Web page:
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Restaurant Reviews

The Epic Unveils a Loud, Luxurious Vision for Deep Ellum Dining

Based on the three style-over-substance restaurants in the massive Epic development, Deep Ellum's future might have little to do with its past.
| |Photography by Brittany Conerly
La Neta stained glass window
Komodo peeks through the bar area at La Neta, in the Epic’s corner of the west side of Deep Ellum. Brittany Conerly

A tall tree with beautiful green leaves stands at one end of a newly built Deep Ellum alley. The tree is fake. The trunk is aluminum and steel; the leaves are polyester. Down the center of this alley runs a water feature. At each end, two long legal notices are permanently chiseled into the pavement. If a child ever decides to splash in this fountain, she’ll have to step over a six-point list of warnings.

“Use of the water feature when ill with diarrhea is prohibited,” reads the engraving etched into the sidewalk in front of three of Dallas’ most stylish restaurants.

This is The Epic, a massive 8-acre development from real estate investment firm Westdale that means to transform the far western end of Deep Ellum while keeping its back turned to the neighborhood. 

To access the area containing the fake tree and excretory warnings, you must almost deliberately get lost, walking from Elm Street past The Epic’s historic Kimpton Pittman Hotel into a corridor loaded with loud ventilation ducts, caged electrical boxes, and parking garage exits. Hidden inside this hostile fortress is a trio of shiny restaurants housed in two new high rises: La Neta, a Mexican-ish chain from Las Vegas; Komodo, an Asian fusion chain from Miami with celebrity admirers; and Harper’s, a Dallas-based steakhouse that opened in 2021 and set the tone for the rest of the street.

As Deep Ellum celebrates its 150th anniversary, debates rage in the media about its safety, its crowds, and its future. The Epic proposes an alternative to the area’s rebellious streak and working-class edge: a luxury playground of swanky, clubby restaurants. Places where you can dress up, eat Peking duck salad or whole lobster in a taco, and catch celebrities touting their liquor brands.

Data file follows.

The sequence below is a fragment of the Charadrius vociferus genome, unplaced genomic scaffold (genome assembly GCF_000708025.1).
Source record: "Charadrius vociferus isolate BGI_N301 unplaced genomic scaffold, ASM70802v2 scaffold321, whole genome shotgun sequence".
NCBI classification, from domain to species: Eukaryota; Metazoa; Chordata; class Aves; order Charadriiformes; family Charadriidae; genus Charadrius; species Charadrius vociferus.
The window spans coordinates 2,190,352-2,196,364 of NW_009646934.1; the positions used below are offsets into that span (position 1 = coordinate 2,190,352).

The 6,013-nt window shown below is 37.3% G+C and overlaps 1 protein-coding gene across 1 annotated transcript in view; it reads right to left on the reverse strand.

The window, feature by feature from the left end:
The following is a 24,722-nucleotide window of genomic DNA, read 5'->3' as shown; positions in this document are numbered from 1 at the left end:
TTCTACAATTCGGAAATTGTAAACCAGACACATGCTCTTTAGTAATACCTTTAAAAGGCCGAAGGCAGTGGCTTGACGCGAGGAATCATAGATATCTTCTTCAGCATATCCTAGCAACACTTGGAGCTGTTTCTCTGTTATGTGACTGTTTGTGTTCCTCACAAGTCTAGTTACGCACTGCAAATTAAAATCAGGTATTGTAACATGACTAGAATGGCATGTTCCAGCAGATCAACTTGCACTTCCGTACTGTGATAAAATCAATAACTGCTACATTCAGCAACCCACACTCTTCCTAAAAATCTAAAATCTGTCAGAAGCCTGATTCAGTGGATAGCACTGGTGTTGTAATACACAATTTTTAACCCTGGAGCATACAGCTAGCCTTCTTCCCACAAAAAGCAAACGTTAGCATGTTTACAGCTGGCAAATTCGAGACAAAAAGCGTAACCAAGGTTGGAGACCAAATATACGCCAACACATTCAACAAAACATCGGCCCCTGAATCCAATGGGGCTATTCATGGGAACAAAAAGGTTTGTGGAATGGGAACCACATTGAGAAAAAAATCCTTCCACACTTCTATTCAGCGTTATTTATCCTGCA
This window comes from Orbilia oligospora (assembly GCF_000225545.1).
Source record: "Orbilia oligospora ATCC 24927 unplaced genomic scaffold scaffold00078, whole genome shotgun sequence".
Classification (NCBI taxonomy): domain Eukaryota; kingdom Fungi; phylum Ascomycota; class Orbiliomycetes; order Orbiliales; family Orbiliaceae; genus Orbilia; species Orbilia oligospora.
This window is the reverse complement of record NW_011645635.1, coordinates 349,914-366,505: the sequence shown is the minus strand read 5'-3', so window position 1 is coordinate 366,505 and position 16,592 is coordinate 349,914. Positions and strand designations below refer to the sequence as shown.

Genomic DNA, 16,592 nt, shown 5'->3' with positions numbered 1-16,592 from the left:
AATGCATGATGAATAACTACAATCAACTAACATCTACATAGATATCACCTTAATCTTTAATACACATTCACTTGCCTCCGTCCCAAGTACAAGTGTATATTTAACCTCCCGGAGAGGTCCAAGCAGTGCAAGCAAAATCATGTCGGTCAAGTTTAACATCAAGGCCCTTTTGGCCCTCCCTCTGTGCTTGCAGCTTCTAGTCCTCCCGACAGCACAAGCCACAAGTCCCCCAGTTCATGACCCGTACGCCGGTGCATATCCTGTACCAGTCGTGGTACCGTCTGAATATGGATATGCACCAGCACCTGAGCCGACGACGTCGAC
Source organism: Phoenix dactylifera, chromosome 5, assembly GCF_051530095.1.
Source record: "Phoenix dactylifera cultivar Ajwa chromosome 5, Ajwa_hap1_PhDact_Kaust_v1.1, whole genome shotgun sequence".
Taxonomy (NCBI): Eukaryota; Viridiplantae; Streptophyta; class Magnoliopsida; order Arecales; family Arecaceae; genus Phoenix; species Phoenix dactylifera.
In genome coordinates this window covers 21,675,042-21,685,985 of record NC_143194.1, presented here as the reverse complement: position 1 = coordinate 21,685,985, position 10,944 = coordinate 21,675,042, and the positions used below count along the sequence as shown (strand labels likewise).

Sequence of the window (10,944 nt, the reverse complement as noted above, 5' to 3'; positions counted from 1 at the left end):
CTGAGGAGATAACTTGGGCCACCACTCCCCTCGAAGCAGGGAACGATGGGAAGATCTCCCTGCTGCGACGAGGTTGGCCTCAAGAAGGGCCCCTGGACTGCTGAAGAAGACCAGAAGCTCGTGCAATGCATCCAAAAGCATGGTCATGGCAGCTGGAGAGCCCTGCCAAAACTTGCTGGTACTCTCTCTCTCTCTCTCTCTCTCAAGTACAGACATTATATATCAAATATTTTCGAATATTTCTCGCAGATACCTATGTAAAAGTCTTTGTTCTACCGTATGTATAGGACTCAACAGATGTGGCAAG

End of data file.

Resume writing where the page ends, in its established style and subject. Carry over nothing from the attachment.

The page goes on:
If these three restaurants represent Westdale’s vision for the future of Deep Ellum’s food and drink scene, what can the neighborhood expect? We visited each of them to find out.


La Neta

The name “La Neta” is Mexican slang for “the truth.” So here’s the truth: when my waiter brought out an order of flautas and I asked why some dots of sauce were white but others were a vivid lavender, he said, “It’s the same sauce. They add food coloring.”

That’s La Neta in a nutshell. The ceiling bristles with green plants (fake). Around semicircular booths, the designers have added more jungle-like ferns and grasses (fake). The front doors are framed by what appear to be stained-glass windows (they’re plate glass with a printed-on design—so, fake). 

With so much unabashed inauthenticity, to describe La Neta’s menu as “fake Mexican” would be redundant. “Fake food” is more apt. Those flautas, in size and texture more like egg rolls, sit on a bed of guacamole. I dragged the flautas aside and saw that the guacamole had turned brown. A month later, we ordered “tuna tartar” and found it sitting on more camo-patterned guac.

Every dish here is askew. Albondigas, Mexican stewed meatballs in tomato sauce, come with cheese-covered slices of bread. Wouldn’t tortillas be better? The kitchen drapes an enormous brown sheet of crisp molten cheese over the top of the quesadillas. It’s a fun idea, but the cheese blanket makes portioning hard and coats everything under it in grease. Wedge salad has a rounded dome top with croutons on the side because when your salad is round everything falls off.

One of La Neta’s showpieces is its “BIG F*#K’N TACO” featuring “whole lobster,” slaw, and a cheese-stuffed tortilla for $95. We wondered, do they put a whole lobster on top of a tortilla? 

In fact, they do the opposite. After carving meat from the back of a lobster, the kitchen turns the poor creature into a taco holder, wedging food onto its back. (Lobster stuffed with tacos is a joke from season 9 of The Simpsons.) Since the taco itself is more than a foot long, one lobster torso makes an ungenerous portion of meat. The rest is filled with cheap veggie slaw. As for the tortilla, it’s cooked until it’s as dry as a gigantic cracker. 

“Strip steak birria,” served with jalapeño hash and birria consommé, arrived in an enormous cast-iron skillet. Our waiter added some kind of sauce and set the whole thing on fire. “The skillet is hot,” he warned. He needn’t have worried: after the fire went out, the skillet wasn’t hot. The steak wasn’t hot, either. The hash was mush.

Regarding the pork chop, I must make a confession. I didn’t mind that 40 percent of the chop’s outside was charred black. I only minded some that the inside, requested medium, was chalky-dry. What I hate, it turns out, is hibiscus rice. This is not La Neta’s fault. The rice is cooked properly and so full of hibiscus that it glows purple. But a fruit smoothie absorbed into rice is not for me. My bad.